Search - Pianist (2003) (2pc) (Dol Dts) on DVD


Pianist (2003) (2pc) (Dol Dts)
Pianist
2003
Genres: Indie & Art House, Drama, Military & War
R     2003

Winner of the prestigious Golden Palm award at the 2002 Cannes film festival, The Pianist is the film that Roman Polanski was born to direct. A childhood survivor of Nazi-occupied Poland, Polanski was uniquely suited to te...  more »
     
     

Movie Details

Genres: Indie & Art House, Drama, Military & War
Sub-Genres: Indie & Art House, Drama, Military & War
Studio: Import [Generic]
Format: DVD
DVD Release Date: 05/27/2003
Release Year: 2003
Number of Discs: 3
SwapaDVD Credits: 3
Total Copies: 1
Members Wishing: 0
Edition: Import
MPAA Rating: R (Restricted)
Languages: English, German
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Movie Reviews

Polanski's Paean to Poland
Bruce Kendall | Southern Pines, NC | 04/05/2003
(5 out of 5 stars)

"After suffering through the excruciating experience of viewing "The Ninth Gate", I despaired that a once creative and vital director had lost his touch. "The Pianist" more than compensates for that chaotic, unintended farce. Polanski has let the world know loud (and I do mean that literally and figuratively) and clear that he still possesses the artistic goods. This is his first film since "Knife in the Water" to be set in his native Poland. His feeling for his native land rings forth in every frame. From the music of Chopin, to the scenes of the Warsaw trains on their way to Treblinka, packed to the absolute extreme with their human cargo, Polanski lets us experience, practically first hand, what it meant in the late 30s, early 40s, to be a Jew in Warsaw. It was precisely the wrong thing to be at precisely the wrong time in human history. Whereas the other great Holocost movie of recent years "Schindler's List" relies so heavily on visual representation (though it does have a moving soundtrack), Polanski combines brutal images with high decibal sound to stun and startle us into a deeper, more visceral understanding of what the title character, Wladyslaw Szpilman, experienced as a young artist in WWII Poland. During one scene, a bomb explodes so loudly that I actually thought for a few seconds that my hearing had been damaged, as a ringing noise on the soundtrack synchronizes with Szpilman's gesture as he winces and cups his ear with his hand . That's about as visceral as I want to go in a cinema experience. It's also one aspect that wont be as effective at home, unless one is blessed with a state of the art sound system. While this film is exceedingly stark, grim and shocking (you will understand from where the term "shock troops" derives), it also contains moments of great beauty and humanity. Even in moments of the most extreme deprivation and isolation, a human hand comes to Szpilman's assistance and helps him survive. Oscar awards were certainly deserved for both Polanski and Adrian Brody (Best Actor). It is essentially their film. Though the supporting roles are well played, Brody is in every scene of the film, so it is his to carry. It is a bravura performance. He never overacts or overreacts. He subtly displays the gradual despair and increasing horror as Warsaw crumbles around him. No matter how one feels about Polanski, personally, "The Pianist" proves that he remains among the top ten directors of his generation. This love letter to his native land is tinged with tears, a combination which renders it amazingly effective."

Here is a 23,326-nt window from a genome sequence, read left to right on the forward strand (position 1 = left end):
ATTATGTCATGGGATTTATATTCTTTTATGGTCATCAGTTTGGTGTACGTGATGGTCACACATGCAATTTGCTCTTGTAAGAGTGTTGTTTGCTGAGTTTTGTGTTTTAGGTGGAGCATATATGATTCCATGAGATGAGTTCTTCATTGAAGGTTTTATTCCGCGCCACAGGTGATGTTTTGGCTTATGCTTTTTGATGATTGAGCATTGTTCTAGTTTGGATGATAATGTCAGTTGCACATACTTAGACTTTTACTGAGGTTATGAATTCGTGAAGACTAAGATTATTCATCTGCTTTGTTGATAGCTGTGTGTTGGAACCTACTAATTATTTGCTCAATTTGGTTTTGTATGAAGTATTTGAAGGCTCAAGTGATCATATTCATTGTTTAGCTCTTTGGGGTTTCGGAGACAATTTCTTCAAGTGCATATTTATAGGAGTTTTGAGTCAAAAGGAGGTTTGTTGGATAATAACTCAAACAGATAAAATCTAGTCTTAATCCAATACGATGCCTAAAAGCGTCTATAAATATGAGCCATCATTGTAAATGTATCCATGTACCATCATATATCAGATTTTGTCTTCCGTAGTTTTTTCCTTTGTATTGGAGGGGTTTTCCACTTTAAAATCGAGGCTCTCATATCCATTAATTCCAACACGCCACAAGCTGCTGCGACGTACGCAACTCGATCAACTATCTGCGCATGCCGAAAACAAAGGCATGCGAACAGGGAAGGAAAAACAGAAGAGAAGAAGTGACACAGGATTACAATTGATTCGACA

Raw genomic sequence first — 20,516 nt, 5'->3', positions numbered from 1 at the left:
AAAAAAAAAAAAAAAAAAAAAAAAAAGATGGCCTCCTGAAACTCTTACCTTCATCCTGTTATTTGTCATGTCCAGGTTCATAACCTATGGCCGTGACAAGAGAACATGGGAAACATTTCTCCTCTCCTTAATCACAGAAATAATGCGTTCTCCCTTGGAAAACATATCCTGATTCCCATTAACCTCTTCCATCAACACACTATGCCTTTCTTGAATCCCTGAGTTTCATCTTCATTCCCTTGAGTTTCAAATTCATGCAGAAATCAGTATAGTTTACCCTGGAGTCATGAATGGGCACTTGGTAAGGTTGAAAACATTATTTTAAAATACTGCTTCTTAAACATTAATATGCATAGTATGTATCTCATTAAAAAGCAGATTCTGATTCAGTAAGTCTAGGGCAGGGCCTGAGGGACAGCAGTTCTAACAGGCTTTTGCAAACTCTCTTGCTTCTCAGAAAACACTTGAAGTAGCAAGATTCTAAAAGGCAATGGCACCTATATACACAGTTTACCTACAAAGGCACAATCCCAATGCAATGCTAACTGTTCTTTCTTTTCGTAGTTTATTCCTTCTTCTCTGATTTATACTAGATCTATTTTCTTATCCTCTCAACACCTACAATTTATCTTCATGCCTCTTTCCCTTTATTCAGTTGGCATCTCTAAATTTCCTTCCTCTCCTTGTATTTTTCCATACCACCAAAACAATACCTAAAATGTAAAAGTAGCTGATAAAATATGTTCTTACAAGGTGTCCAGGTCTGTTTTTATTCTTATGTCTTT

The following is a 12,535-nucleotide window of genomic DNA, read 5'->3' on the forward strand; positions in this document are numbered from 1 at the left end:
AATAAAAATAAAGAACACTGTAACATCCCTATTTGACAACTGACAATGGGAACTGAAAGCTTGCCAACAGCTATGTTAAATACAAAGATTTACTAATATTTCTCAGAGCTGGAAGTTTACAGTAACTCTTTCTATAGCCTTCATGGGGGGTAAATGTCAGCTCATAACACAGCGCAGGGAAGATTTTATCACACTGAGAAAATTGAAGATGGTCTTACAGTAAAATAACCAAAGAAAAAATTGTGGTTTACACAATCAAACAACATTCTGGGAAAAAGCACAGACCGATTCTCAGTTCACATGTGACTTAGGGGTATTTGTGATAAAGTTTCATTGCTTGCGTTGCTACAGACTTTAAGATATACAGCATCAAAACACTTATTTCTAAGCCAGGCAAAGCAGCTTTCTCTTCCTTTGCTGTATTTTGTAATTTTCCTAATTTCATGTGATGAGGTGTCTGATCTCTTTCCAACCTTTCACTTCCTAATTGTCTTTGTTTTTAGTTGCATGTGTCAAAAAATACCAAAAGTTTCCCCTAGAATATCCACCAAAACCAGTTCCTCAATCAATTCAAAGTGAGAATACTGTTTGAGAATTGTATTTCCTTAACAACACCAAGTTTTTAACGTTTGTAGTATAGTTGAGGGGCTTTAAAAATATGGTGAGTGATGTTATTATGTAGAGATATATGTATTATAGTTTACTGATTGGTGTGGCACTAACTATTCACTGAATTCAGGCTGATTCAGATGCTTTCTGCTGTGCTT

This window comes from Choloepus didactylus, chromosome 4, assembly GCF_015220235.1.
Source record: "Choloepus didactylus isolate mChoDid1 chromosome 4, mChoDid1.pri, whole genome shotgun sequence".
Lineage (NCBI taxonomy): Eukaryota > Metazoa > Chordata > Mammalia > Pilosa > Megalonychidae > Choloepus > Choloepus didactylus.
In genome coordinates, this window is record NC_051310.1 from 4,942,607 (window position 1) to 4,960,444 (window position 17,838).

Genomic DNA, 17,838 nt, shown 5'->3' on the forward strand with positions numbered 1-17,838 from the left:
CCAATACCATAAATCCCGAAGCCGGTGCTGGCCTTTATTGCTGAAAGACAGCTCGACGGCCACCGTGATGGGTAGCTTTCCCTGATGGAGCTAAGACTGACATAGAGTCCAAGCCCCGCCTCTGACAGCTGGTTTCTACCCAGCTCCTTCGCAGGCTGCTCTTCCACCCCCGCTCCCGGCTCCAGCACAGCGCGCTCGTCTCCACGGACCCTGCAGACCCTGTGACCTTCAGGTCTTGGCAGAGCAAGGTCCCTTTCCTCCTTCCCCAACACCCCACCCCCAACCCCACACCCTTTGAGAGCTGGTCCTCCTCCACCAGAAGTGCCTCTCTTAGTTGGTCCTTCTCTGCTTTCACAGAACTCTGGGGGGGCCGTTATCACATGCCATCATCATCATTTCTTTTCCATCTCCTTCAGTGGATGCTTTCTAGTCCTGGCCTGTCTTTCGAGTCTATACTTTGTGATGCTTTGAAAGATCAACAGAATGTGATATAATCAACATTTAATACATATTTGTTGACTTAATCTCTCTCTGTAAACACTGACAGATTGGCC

Mesmerizing,Incredible,Must See
ira saposnik | Nashville TN | 02/11/2003
(5 out of 5 stars)

"I have a PhD in history and have been a student of WW2 for a number of years. This film was so gripping that NO ONE moved from their seats. There was NO TALKING, NO COUGHING. The theatre was absolutely silent and at the end NO ONE got up to leave.
This is because this film is so incredibly well done that you cannot help but become personally involved. It is a true story as well. I urge everyone who wants to see what life under the 3rd Reich was like in their Eastern Conquests to see this. Not only are Jews murdered indiscriminately, it also shows the effects on Poles and the scenes of a destroyed Warsaw stop you in your tracks.
When you leave this film, you will know you have seen one of the finest films EVER made, Polanski's masterpiece. It tells of events that are changed from words into visual scenes, and individual people. The effect is awesome. Please go see it."
Easily one of the best films of 2002
Mark Lee | 02/07/2003
(5 out of 5 stars)